It’s nice to do something non-commercial, unscripted. Recharges the batteries. Video production involves a lot of planning. From concept meetings to shot lists to story boarding, actual filming, assembly, editing, post production audio and motion graphics, it’s a rewarding but lengthy process.
Here, I was free to do my own thing, and have fun. Unpolished. Raw. Assembled from rough footage. I just sent up the drone and used what it came back down with. One take. Done. Imperfect? Sure.
But, so what? I wanted to have fun and… I had fun. For an off the cuff seat of the pants concept project I think it came out very well. The result is, to me, a success. I’m happy. Therefore.
January 1st 2020 was spent working through some of my photos from 2019. It brought smiles as I looked back at some amazing memories of the things we did.
Including the trip to New York. It was a whistle-stop tour. We did many things including visiting Ellis Island and the Statue of Liberty, Bubba Gump at Times Square, taking in a Broadway show, and much more. We also missed many things on our list, and for those will have to go back sometime.
One unplanned experience happened while walking through Central Park. A troupe of street performers appeared from nowhere and started breakdancing right in front of us. A crowd gathered. We found ourselves in the front row of a sizeable audience. They were very slick and very good at what they do, working the crowd, and treating us to quite a show.
As part of the show they leaped over a young boy from the audience, while flirting with his mother and making jokes. They had a good schtick, very entertaining. There was much laughter.
The finale saw crowd participation as they pulled people into the centre of the circle and lined them up, ready to be barrel jumped by the smallest member of the team. At this point, they joked about his size and passed around their baseball caps for donations, saying it would cover the medical bills if this trick went wrong. A nice touch.
Setting up the shot
I did not want to miss this, especially as I threw $20 into the hat myself. Knowing what was coming I used the warm up time to set up for the shot I had in mind: A multiple exposure freezing the audience but showing the jumper in motion.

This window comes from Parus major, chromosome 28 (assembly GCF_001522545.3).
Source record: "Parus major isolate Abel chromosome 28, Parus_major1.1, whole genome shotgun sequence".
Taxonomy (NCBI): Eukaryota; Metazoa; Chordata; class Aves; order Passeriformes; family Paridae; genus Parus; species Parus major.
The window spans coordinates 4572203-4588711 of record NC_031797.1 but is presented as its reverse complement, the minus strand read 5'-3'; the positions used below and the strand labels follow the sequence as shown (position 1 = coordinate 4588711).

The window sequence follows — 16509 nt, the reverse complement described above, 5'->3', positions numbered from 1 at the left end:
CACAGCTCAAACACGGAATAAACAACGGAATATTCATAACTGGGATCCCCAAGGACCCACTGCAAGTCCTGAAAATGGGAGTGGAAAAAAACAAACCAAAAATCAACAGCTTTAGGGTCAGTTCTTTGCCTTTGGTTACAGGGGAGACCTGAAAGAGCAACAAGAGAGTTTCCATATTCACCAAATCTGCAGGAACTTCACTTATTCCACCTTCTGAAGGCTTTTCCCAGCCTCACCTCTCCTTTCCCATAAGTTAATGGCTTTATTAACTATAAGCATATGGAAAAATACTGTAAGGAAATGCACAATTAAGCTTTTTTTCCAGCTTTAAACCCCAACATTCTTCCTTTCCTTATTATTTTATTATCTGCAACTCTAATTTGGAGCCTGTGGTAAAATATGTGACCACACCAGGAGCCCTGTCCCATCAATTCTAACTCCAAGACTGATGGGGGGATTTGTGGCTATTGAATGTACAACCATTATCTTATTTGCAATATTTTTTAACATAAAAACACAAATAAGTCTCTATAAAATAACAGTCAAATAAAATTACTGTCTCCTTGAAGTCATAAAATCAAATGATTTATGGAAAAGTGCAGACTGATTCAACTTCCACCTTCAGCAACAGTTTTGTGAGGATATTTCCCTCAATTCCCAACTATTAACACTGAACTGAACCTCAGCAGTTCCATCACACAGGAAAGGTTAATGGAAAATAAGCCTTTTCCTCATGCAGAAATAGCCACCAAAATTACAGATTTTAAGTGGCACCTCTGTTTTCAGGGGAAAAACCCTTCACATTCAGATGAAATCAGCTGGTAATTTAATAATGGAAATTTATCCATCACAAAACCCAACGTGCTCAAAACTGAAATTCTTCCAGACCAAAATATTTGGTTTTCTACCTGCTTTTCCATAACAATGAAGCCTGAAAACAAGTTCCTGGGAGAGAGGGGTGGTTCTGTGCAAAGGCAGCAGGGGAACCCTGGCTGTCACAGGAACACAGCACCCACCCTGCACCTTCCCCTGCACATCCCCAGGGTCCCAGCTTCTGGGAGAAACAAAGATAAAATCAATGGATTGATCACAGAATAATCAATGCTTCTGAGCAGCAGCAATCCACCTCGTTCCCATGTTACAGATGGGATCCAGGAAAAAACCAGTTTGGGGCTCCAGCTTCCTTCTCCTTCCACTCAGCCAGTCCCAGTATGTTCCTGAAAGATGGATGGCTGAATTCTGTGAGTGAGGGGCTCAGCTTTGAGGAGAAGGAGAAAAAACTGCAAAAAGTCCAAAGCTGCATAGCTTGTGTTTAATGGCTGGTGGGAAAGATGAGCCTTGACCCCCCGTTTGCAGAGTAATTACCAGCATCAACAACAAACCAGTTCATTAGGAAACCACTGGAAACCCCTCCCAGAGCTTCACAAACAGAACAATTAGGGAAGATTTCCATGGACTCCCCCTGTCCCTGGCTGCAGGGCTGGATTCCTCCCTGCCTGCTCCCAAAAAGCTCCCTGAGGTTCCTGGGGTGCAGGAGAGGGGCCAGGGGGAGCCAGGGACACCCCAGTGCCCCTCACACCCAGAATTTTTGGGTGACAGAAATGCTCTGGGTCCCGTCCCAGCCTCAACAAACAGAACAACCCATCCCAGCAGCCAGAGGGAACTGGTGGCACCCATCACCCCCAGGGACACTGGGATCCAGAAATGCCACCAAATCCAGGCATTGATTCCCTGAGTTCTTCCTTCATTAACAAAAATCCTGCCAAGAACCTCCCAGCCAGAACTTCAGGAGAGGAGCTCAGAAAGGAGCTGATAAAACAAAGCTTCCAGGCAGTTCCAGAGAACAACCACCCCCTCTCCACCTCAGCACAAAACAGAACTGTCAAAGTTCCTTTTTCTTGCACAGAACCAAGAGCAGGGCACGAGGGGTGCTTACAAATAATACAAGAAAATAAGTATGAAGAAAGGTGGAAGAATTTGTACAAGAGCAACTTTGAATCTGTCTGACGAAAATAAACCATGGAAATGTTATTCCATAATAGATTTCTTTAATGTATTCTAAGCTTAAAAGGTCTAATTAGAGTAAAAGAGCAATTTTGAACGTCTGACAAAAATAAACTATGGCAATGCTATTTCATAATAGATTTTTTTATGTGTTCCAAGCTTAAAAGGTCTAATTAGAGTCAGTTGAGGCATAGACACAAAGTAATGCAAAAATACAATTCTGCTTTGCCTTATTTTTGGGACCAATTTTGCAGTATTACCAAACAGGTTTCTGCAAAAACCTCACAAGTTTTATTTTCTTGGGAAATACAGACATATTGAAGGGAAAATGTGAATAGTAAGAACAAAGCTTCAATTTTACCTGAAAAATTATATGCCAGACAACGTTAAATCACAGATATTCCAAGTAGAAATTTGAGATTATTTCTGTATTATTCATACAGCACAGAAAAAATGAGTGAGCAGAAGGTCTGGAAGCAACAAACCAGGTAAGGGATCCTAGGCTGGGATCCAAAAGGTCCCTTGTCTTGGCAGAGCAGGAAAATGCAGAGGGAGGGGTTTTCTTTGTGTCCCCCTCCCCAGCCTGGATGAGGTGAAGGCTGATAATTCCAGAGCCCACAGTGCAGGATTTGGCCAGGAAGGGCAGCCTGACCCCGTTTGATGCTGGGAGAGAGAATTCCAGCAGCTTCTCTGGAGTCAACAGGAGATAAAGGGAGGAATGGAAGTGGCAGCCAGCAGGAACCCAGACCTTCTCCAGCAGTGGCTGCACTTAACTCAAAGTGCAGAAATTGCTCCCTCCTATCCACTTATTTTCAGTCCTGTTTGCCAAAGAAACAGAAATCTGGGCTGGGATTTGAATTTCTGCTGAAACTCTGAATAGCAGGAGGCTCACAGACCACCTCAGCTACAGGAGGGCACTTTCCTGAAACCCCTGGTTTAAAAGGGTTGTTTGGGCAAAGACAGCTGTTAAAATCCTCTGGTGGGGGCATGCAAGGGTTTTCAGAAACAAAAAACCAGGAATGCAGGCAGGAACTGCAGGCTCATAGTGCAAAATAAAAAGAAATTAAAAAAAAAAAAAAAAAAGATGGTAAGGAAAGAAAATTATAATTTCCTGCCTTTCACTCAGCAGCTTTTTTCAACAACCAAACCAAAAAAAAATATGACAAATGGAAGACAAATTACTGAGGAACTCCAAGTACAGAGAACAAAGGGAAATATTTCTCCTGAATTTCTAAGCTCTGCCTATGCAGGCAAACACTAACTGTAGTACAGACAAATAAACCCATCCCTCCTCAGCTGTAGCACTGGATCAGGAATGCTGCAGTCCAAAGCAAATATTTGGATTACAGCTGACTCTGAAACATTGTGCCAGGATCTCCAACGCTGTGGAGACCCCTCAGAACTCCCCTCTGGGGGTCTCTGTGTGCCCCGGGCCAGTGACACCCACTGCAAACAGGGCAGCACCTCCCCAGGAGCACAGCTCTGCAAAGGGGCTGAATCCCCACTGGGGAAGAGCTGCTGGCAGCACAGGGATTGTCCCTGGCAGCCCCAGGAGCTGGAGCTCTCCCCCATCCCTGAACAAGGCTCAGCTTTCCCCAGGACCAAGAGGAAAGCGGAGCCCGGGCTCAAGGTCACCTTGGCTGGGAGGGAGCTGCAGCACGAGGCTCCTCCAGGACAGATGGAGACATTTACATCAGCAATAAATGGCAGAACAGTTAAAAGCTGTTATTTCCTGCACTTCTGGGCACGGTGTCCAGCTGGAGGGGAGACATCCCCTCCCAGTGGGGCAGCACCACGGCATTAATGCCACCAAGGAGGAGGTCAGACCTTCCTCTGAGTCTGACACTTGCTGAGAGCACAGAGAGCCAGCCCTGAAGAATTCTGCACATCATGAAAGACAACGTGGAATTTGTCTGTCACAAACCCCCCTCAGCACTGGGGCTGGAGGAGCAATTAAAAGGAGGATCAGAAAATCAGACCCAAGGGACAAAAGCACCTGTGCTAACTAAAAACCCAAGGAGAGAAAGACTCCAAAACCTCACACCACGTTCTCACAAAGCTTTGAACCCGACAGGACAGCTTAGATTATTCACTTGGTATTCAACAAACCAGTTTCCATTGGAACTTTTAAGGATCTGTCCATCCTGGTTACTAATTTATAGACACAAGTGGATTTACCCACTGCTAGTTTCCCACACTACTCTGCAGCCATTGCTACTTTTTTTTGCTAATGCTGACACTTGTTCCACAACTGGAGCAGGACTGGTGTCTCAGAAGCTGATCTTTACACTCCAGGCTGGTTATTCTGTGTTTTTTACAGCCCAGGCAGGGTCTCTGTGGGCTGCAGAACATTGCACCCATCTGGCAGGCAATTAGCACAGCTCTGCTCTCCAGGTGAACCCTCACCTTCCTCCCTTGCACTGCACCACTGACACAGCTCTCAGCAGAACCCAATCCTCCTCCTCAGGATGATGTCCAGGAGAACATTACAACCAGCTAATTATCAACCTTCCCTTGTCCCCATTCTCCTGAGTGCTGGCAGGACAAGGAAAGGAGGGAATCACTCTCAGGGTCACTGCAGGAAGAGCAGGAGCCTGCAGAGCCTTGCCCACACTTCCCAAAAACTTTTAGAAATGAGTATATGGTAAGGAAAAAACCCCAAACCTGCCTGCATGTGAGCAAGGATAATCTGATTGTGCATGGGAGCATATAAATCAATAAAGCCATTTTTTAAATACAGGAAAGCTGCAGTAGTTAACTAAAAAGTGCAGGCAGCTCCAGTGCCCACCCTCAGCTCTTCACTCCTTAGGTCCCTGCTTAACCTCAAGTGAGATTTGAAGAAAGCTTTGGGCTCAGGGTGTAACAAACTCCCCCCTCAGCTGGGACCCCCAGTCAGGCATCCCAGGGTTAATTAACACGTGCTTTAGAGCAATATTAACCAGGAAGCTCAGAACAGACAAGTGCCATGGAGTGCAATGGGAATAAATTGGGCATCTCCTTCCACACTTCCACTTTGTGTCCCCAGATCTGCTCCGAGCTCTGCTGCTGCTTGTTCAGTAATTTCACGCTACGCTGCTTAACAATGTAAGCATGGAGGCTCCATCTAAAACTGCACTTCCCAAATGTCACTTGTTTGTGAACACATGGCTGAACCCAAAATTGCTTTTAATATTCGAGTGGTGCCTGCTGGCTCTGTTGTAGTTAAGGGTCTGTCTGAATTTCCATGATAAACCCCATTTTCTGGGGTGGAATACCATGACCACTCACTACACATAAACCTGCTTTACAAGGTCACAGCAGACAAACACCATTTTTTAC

Putting the camera into high speed continuous mode I focused on the jumpees (go with it) and locked focus by dropping to manual. That stops the camera ‘helpfully’ trying to refocus when the button is pressed, and missing, because everything is moving so fast. It also stops the camera hunting focus for that split second when you press, which as any parent of an active child can confirm is more than enough to make the difference between getting a shot and missing a magic moment.
I set my aperture to give a sufficient depth of field to catch the main scene sharply while blurring the backround a little, to fix attention on the action and not the crowd. I set shutter speed low to freeze the crowd but blur the jumper, since nothing kills an action shot like freezing it totally.
I was ready. I waited.
The moment of truth
He starts his run. Hold breath, lock stance, aim, click and hold… Seven shots per second. It took one second from leaving the ground to landing. Seven shots.
I nailed the launch, and the landing, perfectly. Credit to the jumper, he nailed them too. The jumpees didn’t get a single hair ruffled and all went home with smiles. No medical bills were incurred.
The audience cheered and applauded. We enjoyed this performance so much we let them keep the money. The troupe thanked everybody, picked up their gear and left, with a parting announcement they would be back in two hours. They make a pretty good living during the summer, it seems.
The crowd went on their way, as did we. Within two minutes it was just another empty park with random couples walking around with nothing to show that this had ever happened.
To say that this was not a scheduled shot, I’m pleased it came out so well. I was in tourist mode so only had tourist gear: One camera, one lens. No lights, flashes, or grip. I made it work. All those seven shots needed was a little post processing in Adobe Lightoom, then stacking and masking in Photoshop.
I know a lot of people, many of them photographers. I’ve lost count of the times a conversation went along the lines of “I couldn’t take the photo because <insert perfectly valid reason here>”.